Move Baby Move
Your baby may now be sucking a tiny thumb, shifting a little head or creating other diminutive movements that you may begin to sense. Your voice, speaking, humming and crooning, is the most pronounced sound your baby is now hearing.
Now your baby is acquiring a white, slippery, cheese-like covering called vernix caseosa. This layer will form over baby’s fine hair (lanugo) which now jackets the skin. Although the amniotic fluid which fills your baby’s uterine environment will protect your baby from bangs and bumps, the vernix caseosa aids in protecting the baby’s fragile skin from scrapes and chaffing that may occur from your baby’s immersion in this fluid.
Little kidneys continue working as urine is expelled into the amniotic environment holding your baby. The placenta, a major part of your baby’s life support system, is also busy working to eliminate these waste products from your baby’s surroundings. The vagina and uterus may begin developing in baby girls.
Your baby is about 6 inches long and the size of a shiny green zucchini.
One pregnancy complication affecting thousands of women and babies that has risen by twenty-five percent over the last twenty years is “Preeclampsia.” This serious medical problem affects 5%-8% of all pregnancies and 15% of these women develop HELLP (Hemolysis Elevated Liver enzymes and Low Platelets) Syndrome. Preeclampsia is a major source of maternal and infant illness and death. It usually occurs during the last half of pregnancy and rarely before Week 20; it may also strike in the postpartum period.
If this is your first pregnancy, the symptoms of nausea, vomiting and lower backache may be present. How do you distinguish these symptoms from the onset of preeclampsia? Early in your pregnancy speak with your health care team about preeclampsia as the symptoms of preeclampsia usually begin after Week 20. Your health care team may recommend the PreeclampsiaScreenSM l T1. This simple first-trimester blood test could help determine if you are at low or high risk for preeclampsia.
You may be at risk for developing preeclampsia if any of the following apply to your Personal History:
Or your Family History:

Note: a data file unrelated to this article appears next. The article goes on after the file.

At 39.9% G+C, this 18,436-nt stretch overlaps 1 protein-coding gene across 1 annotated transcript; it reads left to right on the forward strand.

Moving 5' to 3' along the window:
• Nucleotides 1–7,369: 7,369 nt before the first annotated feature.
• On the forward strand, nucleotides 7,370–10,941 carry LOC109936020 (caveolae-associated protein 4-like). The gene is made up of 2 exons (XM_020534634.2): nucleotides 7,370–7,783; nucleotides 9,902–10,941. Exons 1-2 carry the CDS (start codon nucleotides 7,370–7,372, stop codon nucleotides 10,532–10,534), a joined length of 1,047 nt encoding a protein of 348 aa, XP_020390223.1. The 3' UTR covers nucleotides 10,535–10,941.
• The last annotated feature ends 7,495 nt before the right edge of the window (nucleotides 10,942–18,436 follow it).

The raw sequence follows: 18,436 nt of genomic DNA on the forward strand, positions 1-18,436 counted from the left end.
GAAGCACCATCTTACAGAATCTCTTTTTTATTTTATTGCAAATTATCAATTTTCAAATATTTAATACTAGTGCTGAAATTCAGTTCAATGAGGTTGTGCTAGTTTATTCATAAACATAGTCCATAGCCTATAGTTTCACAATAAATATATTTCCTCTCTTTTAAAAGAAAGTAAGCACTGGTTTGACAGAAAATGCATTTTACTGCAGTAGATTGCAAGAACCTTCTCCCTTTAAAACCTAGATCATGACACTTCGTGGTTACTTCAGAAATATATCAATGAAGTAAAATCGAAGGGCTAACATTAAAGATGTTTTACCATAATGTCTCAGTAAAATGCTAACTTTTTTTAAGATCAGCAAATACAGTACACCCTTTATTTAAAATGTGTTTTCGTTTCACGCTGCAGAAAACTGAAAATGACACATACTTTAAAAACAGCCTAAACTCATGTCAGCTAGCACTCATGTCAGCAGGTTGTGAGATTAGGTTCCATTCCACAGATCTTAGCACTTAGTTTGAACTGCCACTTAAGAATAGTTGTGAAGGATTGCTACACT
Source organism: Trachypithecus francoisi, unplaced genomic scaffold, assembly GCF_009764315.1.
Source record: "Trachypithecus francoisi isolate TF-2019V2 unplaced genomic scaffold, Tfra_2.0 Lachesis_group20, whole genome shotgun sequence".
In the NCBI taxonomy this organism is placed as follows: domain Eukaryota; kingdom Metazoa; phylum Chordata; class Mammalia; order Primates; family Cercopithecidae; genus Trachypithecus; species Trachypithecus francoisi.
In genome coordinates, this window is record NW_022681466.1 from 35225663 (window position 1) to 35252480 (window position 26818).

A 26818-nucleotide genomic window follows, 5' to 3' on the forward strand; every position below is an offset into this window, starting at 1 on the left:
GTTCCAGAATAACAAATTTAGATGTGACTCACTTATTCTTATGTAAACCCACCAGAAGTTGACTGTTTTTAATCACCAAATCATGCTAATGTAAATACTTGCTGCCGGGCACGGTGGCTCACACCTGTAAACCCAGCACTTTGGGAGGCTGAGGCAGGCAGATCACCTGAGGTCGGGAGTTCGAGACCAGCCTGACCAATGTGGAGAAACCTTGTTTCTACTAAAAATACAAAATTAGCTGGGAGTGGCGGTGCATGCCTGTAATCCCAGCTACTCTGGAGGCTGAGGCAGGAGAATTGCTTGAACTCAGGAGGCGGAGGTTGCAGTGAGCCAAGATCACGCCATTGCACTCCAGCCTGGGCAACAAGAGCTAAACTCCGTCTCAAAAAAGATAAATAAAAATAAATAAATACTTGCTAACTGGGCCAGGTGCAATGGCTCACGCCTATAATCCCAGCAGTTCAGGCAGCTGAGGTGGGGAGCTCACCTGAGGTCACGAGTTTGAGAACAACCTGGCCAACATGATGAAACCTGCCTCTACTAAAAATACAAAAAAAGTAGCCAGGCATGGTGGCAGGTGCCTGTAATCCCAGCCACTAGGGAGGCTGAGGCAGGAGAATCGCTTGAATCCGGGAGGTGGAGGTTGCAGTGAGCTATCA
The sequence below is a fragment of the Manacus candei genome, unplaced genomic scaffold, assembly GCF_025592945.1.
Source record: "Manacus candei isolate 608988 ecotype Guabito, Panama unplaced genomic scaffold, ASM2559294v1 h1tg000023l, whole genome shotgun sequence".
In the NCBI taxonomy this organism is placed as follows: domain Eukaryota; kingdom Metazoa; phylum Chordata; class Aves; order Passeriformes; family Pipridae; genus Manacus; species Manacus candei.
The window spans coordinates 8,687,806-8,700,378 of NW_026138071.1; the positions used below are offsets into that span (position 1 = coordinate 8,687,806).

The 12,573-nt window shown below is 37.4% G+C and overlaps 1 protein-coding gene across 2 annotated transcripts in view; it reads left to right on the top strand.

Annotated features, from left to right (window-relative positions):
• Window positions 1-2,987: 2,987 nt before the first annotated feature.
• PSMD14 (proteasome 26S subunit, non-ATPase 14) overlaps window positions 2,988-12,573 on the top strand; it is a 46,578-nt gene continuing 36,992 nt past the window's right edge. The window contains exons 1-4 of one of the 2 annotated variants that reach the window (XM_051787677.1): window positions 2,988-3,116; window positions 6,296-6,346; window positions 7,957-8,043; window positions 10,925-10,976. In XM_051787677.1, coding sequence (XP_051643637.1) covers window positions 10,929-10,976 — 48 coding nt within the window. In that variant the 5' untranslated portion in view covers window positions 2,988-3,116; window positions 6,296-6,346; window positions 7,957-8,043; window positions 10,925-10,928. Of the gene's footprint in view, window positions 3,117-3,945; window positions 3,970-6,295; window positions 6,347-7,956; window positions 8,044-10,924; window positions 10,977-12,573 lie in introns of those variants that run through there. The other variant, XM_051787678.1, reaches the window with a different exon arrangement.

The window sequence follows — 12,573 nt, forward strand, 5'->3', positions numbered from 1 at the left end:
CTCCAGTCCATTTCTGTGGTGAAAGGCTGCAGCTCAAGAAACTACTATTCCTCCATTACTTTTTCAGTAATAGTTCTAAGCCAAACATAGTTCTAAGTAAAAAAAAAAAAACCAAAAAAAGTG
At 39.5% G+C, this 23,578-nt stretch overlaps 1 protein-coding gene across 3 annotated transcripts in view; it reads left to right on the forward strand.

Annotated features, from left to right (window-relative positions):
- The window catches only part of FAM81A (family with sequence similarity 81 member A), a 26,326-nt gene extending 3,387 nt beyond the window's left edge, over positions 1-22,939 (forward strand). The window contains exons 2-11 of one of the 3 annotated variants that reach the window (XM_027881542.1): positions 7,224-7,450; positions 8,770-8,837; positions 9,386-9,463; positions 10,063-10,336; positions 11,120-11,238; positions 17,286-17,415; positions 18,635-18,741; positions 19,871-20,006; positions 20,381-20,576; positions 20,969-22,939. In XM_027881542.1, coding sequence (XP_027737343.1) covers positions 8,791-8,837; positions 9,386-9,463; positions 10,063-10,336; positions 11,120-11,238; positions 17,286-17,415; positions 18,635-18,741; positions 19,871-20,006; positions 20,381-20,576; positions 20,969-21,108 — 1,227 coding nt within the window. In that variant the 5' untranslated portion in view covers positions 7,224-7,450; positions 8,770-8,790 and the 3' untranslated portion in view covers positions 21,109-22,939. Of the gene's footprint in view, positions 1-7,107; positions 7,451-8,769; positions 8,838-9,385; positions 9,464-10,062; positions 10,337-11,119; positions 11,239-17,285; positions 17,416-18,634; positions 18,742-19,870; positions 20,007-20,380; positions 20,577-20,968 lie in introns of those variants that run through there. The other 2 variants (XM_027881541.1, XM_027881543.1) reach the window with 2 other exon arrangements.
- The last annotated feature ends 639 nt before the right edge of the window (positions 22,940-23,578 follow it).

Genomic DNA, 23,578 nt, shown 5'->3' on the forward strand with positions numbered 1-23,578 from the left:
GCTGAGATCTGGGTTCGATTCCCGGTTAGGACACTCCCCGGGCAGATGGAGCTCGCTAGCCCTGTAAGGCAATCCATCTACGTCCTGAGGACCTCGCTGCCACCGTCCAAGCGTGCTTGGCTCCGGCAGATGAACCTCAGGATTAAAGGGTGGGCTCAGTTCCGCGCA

Early Onset Preeclampsia is defined as preeclampsia resulting in the delivery of your baby before Week 34; babies delivered earlier than expected may face lifelong disabilities. Early onset preeclampsia may result in sudden health complications for mothers and escalate their risk for long-term cardiovascular disease. Women who have had preeclampsia have roughly double the risk for heart disease and stroke over the next five to 15 years of their lives. Early onset preeclampsia contributes more to the morbidity and mortality of pregnant moms and their babies than preeclampsia acquired late in pregnancy.
Preeclampsia is typically hallmarked by an increase in blood pressure and signs of damage to another organ system, most often the liver or kidneys. A significant level of protein in the urine (proteinuria) is no longer a criterion for diagnosing preeclampsia, and may ultimately delay diagnosis and treatment. Preeclampsia may be diagnosed without proteinuria when there are signs of damage to other organs.
Symptoms of preeclampsia may include, but are not limited to:
Remember that even a slight rise in your blood pressure may be a sign of preeclampsia. Women whose blood pressure had been normal or women who already have naturally high blood pressure may begin to see a change, usually after Week 20. Make sure you are evaluated at every visit to ensure that you are not exhibiting any signs or symptoms of preeclampsia. Call your health care team if you experience any symptoms of preeclampsia for the first time. If you are unable to reach them, go to the ER or the L&D to be evaluated by a health care provider.
“The earlier you know, the earlier you and your doctor can take steps to prevent or delay the onset of preeclampsia.”
HELLP syndrome is a life-threatening pregnancy condition and considered a severe variant of preeclampsia. Approximately 45,000 women will develop HELLP syndrome in the United States every year. The physical symptoms of HELLP syndrome may appear to be preeclampsia; it may sometimes be mistaken for the flu or gall bladder problems. It may include one or all of the following:
The only cure for preeclampsia begins with the delivery of your baby. Your health care team will take many factors into account to manage your preeclampsia such as when to deliver, gestational age, the health of you and your baby and a careful evaluation of how the disease is progressing. Ultrasounds may be essential to monitor your baby’s growth and medications may be indicated for you. Hospitalization may also be required as your symptoms may unexpectedly worsen necessitating the need for the careful and precise monitoring of both you and your baby.